In other news, I have been NoS-ing since last March. I am really pleased with not feeling too hungry or thinking much about food between meals, which I believe to be a victory of insulin regulation, but I'm still eating too much at meals to lose weight. I counted yesterday, was over 2000 calories, and was down a bit on the scale this morning (because let's face it, 2000 was a little less than I've BEEN eating). So I'm going to track meals for a few days to get a sense of things. Will report here dutifully for follow up.

Read Minihabits for Weight Loss, which was recommended elsewhere, and have acquired 1 successful mini habit, which is one (count 'em, ONE) sun salutation per day, but I do do a 30 second plank, so that's worth something, right? Right!


Friday, July 7, 2017

Review: Aqua Zumba!!

First off, Aqua Zumba is 55 minutes of being ten years old and bouncing around the pool with happy music playing. What's not to like? All my natural buoy function makes it easy, but I'm cool with that. I don't think it did much aerobically-- my heart rate got to maybe 110.  And I'm not sure I burned that many calories because, you know, natural flotation gear. But it felt lovely on the joints and lower back and it was just plain entertaining. I felt very sorry for the instructor up top demonstrating everything without the benefit of water, but she seemed to be perfectly cheerful about it. I was called "miss" (I'm 51 next month) so that gives you an idea of the median age for water exercise. But it's all good.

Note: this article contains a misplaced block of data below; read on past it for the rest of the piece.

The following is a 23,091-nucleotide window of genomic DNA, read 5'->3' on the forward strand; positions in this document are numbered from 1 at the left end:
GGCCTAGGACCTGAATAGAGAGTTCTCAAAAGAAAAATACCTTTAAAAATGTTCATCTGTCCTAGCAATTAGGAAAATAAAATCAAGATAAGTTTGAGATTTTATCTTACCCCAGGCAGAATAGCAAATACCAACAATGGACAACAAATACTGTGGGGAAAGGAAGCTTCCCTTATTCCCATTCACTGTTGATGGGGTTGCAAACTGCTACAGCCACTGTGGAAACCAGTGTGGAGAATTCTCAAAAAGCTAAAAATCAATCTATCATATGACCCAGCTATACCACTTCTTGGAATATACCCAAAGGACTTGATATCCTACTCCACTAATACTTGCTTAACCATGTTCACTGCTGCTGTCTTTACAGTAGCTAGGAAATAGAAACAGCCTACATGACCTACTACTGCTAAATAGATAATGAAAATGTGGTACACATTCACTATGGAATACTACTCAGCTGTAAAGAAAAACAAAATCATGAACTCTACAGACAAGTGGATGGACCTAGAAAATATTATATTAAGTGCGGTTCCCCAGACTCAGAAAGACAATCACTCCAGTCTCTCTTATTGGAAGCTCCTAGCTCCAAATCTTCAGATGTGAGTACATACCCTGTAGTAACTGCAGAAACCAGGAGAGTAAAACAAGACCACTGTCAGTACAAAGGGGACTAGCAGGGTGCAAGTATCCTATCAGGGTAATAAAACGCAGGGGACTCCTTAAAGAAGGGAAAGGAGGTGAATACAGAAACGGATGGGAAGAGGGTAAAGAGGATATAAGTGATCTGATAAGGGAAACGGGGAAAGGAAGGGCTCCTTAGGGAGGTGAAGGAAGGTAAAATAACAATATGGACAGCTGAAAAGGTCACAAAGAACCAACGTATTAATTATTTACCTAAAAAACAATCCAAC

In weight news, I am 5 pounds down because of two weeks sightseeing in Scotland plus stomach flu. I can warmly recommend the former. DH and I got talked into walking a half marathon in the fall with friends. I was freaking out about the race cut off time (4 hours) when my friend reminded me:  "You don't even have to show up on race day. You're doing this for the training, not the race, remember?" So I'll try not to panic about some kindly Amish person worrying about me as they reopen the road and I start getting passed by buggies. We are hoping to get in a training walk every weekend with shorter walks during the week. We did four miles last weekend at an 18 minutish pace.  Will report in how it goes this weekend. Not working (summer!) has certainly been amazingly helpful in getting exercise in. I'm sure my husband could peel out without me, as he is much taller and a practiced walker, but he is too good-natured to leave me in the dust.